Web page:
Children are impressionable and what they learn at a young age often stays with them throughout their life. The old adage, children learn what they live, is very much at play with our guest Aaron Smith-Levin, who was raised in Scientology.
His mother joined when he was four, and he grew up in the cult, later joining the Sea Org, a sub-group in Scientology where members make a billion-year commitment. He left the Sea Org in 2006 and officially left Scientology in 2014, starting a YouTube channel called Growing Up in Scientology. He is also the vice president of the Aftermath Foundation, which is dedicated to helping those who want to leave Scientology and the Sea Organization but lack a system of support they can rely on while getting on their feet in the outside world. Now living in Florida with his wife and three daughters, he talks with us about growing up in Scientology.
“Seeing” Through the Lens of a Child
Aaron discusses the uniquely damaging and empowering aspects of Scientology when it is viewed through the lens of a child. Scientology sees children not as small humans but rather as billion-year-old spirits in new little bodies. Because children don’t often like to be treated as children where they are condescended to and have no rights and no freedoms, Aaron talks about how easy it is to pass on these beliefs to them as they feel they’re being treated like the adults they want to be. He discusses how being given the freedoms of adults is an empowering aspect of this.
Aaron was able to contrast his experience as a Scientologist with his experience of being a child in public school, which he attended up until the sixth grade. He reports in school that he didn’t feel listened to or respected. However, as a staff member at a Scientology organization, he was suddenly being paid and given the freedom and liberties of an adult.
The downside to having the freedom and liberties of adults is also having the responsibilities and burdens of adults. We talk about the severe emotional consequences of not allowing children to be children, of placing adult responsibilities on their shoulders and excising the normal childhood experimentation, fun, play, and imagination that is an integral part of emotional development.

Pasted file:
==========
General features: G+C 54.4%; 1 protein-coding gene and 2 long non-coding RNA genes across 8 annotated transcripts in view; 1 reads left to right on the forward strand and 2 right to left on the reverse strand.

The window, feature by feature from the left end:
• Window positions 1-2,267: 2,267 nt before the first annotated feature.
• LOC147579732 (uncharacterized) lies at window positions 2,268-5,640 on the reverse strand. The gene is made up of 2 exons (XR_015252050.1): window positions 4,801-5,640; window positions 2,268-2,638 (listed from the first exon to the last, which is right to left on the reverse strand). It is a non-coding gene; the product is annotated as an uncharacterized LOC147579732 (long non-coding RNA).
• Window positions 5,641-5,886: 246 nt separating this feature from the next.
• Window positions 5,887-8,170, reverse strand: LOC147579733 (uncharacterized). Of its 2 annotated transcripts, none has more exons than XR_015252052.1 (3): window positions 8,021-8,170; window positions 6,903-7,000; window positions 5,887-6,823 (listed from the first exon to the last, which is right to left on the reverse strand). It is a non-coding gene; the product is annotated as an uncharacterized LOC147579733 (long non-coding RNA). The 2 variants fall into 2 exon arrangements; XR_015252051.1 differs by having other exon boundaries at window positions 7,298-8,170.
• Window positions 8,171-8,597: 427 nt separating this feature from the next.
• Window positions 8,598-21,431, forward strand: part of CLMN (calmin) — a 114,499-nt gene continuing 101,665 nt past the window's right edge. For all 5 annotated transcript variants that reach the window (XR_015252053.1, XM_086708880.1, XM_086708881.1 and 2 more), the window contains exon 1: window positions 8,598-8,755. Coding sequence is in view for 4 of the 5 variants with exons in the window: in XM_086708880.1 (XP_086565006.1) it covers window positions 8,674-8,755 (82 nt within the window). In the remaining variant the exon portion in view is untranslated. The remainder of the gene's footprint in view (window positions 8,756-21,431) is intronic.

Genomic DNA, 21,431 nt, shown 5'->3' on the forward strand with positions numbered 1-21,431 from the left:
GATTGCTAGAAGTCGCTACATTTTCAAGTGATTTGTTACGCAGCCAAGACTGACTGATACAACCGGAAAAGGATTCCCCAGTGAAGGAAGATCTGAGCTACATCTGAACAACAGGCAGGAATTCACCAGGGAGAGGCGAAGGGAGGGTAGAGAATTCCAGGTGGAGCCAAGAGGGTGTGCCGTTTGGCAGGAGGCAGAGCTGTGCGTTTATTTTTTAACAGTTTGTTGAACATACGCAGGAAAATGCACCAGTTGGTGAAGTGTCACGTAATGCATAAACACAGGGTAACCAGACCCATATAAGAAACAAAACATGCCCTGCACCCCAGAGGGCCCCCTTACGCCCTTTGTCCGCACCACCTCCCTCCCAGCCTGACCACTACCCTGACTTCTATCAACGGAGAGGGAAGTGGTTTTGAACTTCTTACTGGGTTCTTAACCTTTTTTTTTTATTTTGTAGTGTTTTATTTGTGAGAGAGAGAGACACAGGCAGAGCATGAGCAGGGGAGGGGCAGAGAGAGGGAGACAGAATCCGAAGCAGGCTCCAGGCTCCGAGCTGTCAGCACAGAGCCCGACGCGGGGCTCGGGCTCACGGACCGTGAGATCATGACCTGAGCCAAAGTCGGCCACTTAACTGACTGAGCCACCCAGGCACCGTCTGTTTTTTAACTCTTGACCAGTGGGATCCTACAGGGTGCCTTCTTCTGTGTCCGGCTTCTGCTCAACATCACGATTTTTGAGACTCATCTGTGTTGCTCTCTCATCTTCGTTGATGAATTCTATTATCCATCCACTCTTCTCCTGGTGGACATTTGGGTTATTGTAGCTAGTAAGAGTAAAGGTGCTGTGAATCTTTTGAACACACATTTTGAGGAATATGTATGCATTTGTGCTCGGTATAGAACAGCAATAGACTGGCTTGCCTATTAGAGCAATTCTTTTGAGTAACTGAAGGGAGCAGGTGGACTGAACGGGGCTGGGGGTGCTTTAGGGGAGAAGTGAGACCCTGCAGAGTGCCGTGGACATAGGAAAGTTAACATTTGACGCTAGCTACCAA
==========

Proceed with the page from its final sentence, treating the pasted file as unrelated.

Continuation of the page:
Parenting in the Aftermath of a Cult
Another consequence of this for Aaron is difficulty parenting his teenage daughters, who are 16, 14, and 12. He talks about the uncertainty of what an everyday teenage experience is supposed to look like because he never had one. He defers to his wife on some decisions because she had a typical high school experience. This is a very common issue for people recovering from cults. They need to learn what typical, healthy development looks like, as it’s not something they have ever experienced. Cults do not typically value the child; the organization is always the number one priority.
Everyday Undue Influence
Aaron talks about the common question, “how could anybody fall for this?” He discusses the idea that no one thinks they’re joining a cult, and this is something it’s essential to emphasize. The word “cult” is so pejorative for most people that if they genuinely thought they were joining a cult, they wouldn’t do so. We like to think we’re stronger emotionally and mentally than to fall for that. However, we fall for things every day. The entire concept of advertising is built around influencing people: we think we’re immune, but every day, people are buying into concepts of influence. It’s not that difficult to think they would buy into the concept of a group where they feel comfortable, accepted, and loved, which cults are experts at.
It’s so important to be humble and human in understanding that everybody falls for a lie. Everybody can be tricked. There are feelings of shame and embarrassment at falling for things, but everyone has been there in some form or another.
It’s also important to remember that two things that appear to be opposites can be true at the same time. Aaron talks about his time in Scientology and then after leaving as a researcher for hedge funds and investments. That is, a job takes a certain level of intelligence. He was able to do those things while also having been under the influence of mind control techniques.
Aaron discusses beginning full-time work in Scientology when he was 12 and finishing the training at 15. He doesn’t have any formal education beyond that point at this time. He talks about feeling like his formative years were compressed into a single stage. He didn’t have the normal developmental stages, instead going through his adolescence and adult years all at once from age 13.
Show Me (no) Money
Once he finished his training in Clearwater, Florida, he returned to the organization he was from in Philadelphia and worked full-time, which meant seven days a week from 8 am to 10 pm. The pay for this ranged from $50 to $100 per week. Despite the very small wages for the amount of time spent working, Aaron talks about feeling as though it was “almost virtuous to do all that work and expect nothing in return.”